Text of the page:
« Reply #9 on: November 17, 2011, 08:50:01 AM »
I have well water that is pretty consistent.  I've had it tested by Ward a few times.  I make water adjustments to achieve proper pH using our friend Martin's Bru'n water spreadsheet.

My gelatin techniche is to boil water then allow it the water to cool down to the 160 -170 range BEFORE adding the gelatin.  Allow this to disolve then add to chilled beer and allow to settle for 5 days.  I am using 1/2 pack of knox in 1 cup of water.

Another thing that could be at play here is my chiller.  I used to use a whirlpool immersion chiller but last year I purchased a therminator.  One of the downside of the therminator is that it transfers all of that break material into the fermenter.  Perhaps this is introducing some haze and I just didn't notice.  In looking back at my brew logs I had filtered the first few beers I did using the plate chiller since they were very light so chill haze could have gone unnoticed.

How are you pumping through the Therminator?  Before I bought my IC, I was using an ice bath and swirling the beer as soon as I put it in the tub.  I was getting hot-side aeration which was causing the beer to be hazy.  If you are aerating somehow above 95F, you run this risk and it could be the culprit.  My 2 cents......

I have never heard of hot side aeration causing haze.  Are you sure that was the cause?  The jury is even out on whether it causes premature staling, but I avoid it anyway.
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Offline tomsawyer

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Re: Suddenly Chill Haze
« Reply #10 on: November 17, 2011, 01:05:31 PM »
I think its your gelatin that is causing this.  I would put the gelatin in cold water and warm it up rather than adding to hot water.  I don't think its supposed to completely melt/dissolve, just become hydrated.  Or leave it out of the next batch entirely, after all its obviously not doing what is is supposed to.  I use Fermcap and have clear beer, I've used whole hops and pellets, I've pitched plenty of trub, none of that automatically makes a beer cloudy.
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Offline James Lorden

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Re: Suddenly Chill Haze
« Reply #11 on: November 17, 2011, 01:39:03 PM »
I think its your gelatin that is causing this.  I would put the gelatin in cold water and warm it up rather than adding to hot water.  I don't think its supposed to completely melt/dissolve, just become hydrated.  Or leave it out of the next batch entirely, after all its obviously not doing what is is supposed to.  I use Fermcap and have clear beer, I've used whole hops and pellets, I've pitched plenty of trub, none of that automatically makes a beer cloudy.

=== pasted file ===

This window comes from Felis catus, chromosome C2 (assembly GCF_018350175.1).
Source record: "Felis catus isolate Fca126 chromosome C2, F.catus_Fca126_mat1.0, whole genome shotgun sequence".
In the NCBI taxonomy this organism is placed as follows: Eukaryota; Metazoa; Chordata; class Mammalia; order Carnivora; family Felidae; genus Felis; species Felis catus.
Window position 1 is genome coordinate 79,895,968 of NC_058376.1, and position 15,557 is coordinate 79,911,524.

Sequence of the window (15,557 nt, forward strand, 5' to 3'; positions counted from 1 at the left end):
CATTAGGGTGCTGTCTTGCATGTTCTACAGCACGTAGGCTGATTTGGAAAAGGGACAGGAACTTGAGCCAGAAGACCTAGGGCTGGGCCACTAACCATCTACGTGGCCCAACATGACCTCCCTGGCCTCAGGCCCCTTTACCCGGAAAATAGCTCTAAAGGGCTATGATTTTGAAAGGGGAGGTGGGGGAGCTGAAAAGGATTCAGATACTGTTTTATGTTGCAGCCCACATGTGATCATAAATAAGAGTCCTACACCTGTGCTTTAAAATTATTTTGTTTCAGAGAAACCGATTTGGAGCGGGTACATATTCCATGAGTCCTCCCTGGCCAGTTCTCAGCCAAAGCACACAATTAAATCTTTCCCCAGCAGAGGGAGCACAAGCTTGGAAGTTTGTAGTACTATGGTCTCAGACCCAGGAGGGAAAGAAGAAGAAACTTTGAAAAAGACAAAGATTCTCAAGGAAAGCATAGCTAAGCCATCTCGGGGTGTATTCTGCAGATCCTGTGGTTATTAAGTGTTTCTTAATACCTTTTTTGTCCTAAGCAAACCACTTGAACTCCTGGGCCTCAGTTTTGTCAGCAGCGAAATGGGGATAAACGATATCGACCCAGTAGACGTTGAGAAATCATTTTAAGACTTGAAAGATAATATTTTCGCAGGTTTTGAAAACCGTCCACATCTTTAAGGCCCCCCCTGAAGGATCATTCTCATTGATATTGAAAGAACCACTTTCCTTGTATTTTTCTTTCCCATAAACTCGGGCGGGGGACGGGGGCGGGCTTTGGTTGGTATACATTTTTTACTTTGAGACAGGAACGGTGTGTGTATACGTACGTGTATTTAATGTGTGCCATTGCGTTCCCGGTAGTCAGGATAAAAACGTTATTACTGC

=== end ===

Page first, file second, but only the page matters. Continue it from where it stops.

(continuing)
Thanks, I will do some additional gelatin research and report back the findings.  It's amazing how many different oppinions there are on how to effectively use the stuff for clarifying beer. I wouldn't say that it's not working because it's going a great job of quickly clearing out yeast.
James Lorden
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Offline davidgzach

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Re: Suddenly Chill Haze
« Reply #12 on: November 17, 2011, 01:42:36 PM »
I have well water that is pretty consistent.  I've had it tested by Ward a few times.  I make water adjustments to achieve proper pH using our friend Martin's Bru'n water spreadsheet.

My gelatin techniche is to boil water then allow it the water to cool down to the 160 -170 range BEFORE adding the gelatin.  Allow this to disolve then add to chilled beer and allow to settle for 5 days.  I am using 1/2 pack of knox in 1 cup of water.

Another thing that could be at play here is my chiller.  I used to use a whirlpool immersion chiller but last year I purchased a therminator.  One of the downside of the therminator is that it transfers all of that break material into the fermenter.  Perhaps this is introducing some haze and I just didn't notice.  In looking back at my brew logs I had filtered the first few beers I did using the plate chiller since they were very light so chill haze could have gone unnoticed.

How are you pumping through the Therminator?  Before I bought my IC, I was using an ice bath and swirling the beer as soon as I put it in the tub.  I was getting hot-side aeration which was causing the beer to be hazy.  If you are aerating somehow above 95F, you run this risk and it could be the culprit.  My 2 cents......

I have never heard of hot side aeration causing haze.  Are you sure that was the cause?  The jury is even out on whether it causes premature staling, but I avoid it anyway.

Yep, at least that is what my research told me when I couldn't figure out why it was happening.  I waited until the wort got below 95 before aerating and no more haze.  Now I have the IC so not an issue....
Dave Zach

Offline Pi

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Re: Suddenly Chill Haze
« Reply #13 on: December 21, 2011, 09:58:12 AM »
Interesting topic. I as of late have been getting some really cloudy beers. I have been waiting about 20 minutes or so after the boil for the hot break to settle before pumping thru a CFWC. Think I should transfer immediatly after the boil?
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Offline davidgzach

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Re: Suddenly Chill Haze
« Reply #14 on: December 21, 2011, 10:02:41 AM »
Interesting topic. I as of late have been getting some really cloudy beers. I have been waiting about 20 minutes or so after the boil for the hot break to settle before pumping thru a CFWC. Think I should transfer immediatly after the boil?

My vote is-definitely. 
Dave Zach